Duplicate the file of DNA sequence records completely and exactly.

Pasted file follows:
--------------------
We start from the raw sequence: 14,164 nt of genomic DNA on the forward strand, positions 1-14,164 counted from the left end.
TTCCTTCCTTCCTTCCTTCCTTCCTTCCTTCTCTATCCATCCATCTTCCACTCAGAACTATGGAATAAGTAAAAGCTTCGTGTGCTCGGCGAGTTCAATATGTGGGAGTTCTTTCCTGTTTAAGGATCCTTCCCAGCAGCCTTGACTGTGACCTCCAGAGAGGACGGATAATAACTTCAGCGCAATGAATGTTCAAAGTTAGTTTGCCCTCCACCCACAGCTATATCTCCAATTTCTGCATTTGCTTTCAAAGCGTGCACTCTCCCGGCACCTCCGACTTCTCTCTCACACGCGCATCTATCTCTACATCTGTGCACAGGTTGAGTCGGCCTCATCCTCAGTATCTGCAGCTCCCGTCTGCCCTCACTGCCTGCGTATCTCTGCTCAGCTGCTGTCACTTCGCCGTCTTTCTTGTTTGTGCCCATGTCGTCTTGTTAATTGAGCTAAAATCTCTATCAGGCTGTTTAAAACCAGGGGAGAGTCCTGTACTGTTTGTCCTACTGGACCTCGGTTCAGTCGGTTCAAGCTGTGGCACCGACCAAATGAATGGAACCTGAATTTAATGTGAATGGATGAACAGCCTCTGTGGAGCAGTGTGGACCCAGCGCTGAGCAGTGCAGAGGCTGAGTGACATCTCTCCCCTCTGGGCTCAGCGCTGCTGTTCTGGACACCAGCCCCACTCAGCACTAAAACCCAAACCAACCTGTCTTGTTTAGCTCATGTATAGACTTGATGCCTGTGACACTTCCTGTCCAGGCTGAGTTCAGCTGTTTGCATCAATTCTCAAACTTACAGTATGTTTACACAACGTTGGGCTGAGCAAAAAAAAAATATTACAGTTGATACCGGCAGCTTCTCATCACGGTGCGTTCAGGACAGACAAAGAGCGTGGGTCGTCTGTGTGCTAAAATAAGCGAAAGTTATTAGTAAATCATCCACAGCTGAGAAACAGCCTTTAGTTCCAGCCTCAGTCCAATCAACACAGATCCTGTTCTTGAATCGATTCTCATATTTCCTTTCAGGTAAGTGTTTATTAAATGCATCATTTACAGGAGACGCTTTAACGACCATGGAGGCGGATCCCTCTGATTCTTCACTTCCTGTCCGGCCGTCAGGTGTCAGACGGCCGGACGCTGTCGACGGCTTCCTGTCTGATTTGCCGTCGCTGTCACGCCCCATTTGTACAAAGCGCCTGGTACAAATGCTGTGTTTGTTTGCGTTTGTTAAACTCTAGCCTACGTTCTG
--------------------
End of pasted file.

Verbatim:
We start from the raw sequence: 14,164 nt of genomic DNA on the forward strand, positions 1-14,164 counted from the left end.
TTCCTTCCTTCCTTCCTTCCTTCCTTCCTTCTCTATCCATCCATCTTCCACTCAGAACTATGGAATAAGTAAAAGCTTCGTGTGCTCGGCGAGTTCAATATGTGGGAGTTCTTTCCTGTTTAAGGATCCTTCCCAGCAGCCTTGACTGTGACCTCCAGAGAGGACGGATAATAACTTCAGCGCAATGAATGTTCAAAGTTAGTTTGCCCTCCACCCACAGCTATATCTCCAATTTCTGCATTTGCTTTCAAAGCGTGCACTCTCCCGGCACCTCCGACTTCTCTCTCACACGCGCATCTATCTCTACATCTGTGCACAGGTTGAGTCGGCCTCATCCTCAGTATCTGCAGCTCCCGTCTGCCCTCACTGCCTGCGTATCTCTGCTCAGCTGCTGTCACTTCGCCGTCTTTCTTGTTTGTGCCCATGTCGTCTTGTTAATTGAGCTAAAATCTCTATCAGGCTGTTTAAAACCAGGGGAGAGTCCTGTACTGTTTGTCCTACTGGACCTCGGTTCAGTCGGTTCAAGCTGTGGCACCGACCAAATGAATGGAACCTGAATTTAATGTGAATGGATGAACAGCCTCTGTGGAGCAGTGTGGACCCAGCGCTGAGCAGTGCAGAGGCTGAGTGACATCTCTCCCCTCTGGGCTCAGCGCTGCTGTTCTGGACACCAGCCCCACTCAGCACTAAAACCCAAACCAACCTGTCTTGTTTAGCTCATGTATAGACTTGATGCCTGTGACACTTCCTGTCCAGGCTGAGTTCAGCTGTTTGCATCAATTCTCAAACTTACAGTATGTTTACACAACGTTGGGCTGAGCAAAAAAAAAATATTACAGTTGATACCGGCAGCTTCTCATCACGGTGCGTTCAGGACAGACAAAGAGCGTGGGTCGTCTGTGTGCTAAAATAAGCGAAAGTTATTAGTAAATCATCCACAGCTGAGAAACAGCCTTTAGTTCCAGCCTCAGTCCAATCAACACAGATCCTGTTCTTGAATCGATTCTCATATTTCCTTTCAGGTAAGTGTTTATTAAATGCATCATTTACAGGAGACGCTTTAACGACCATGGAGGCGGATCCCTCTGATTCTTCACTTCCTGTCCGGCCGTCAGGTGTCAGACGGCCGGACGCTGTCGACGGCTTCCTGTCTGATTTGCCGTCGCTGTCACGCCCCATTTGTACAAAGCGCCTGGTACAAATGCTGTGTTTGTTTGCGTTTGTTAAACTCTAGCCTACGTTCTG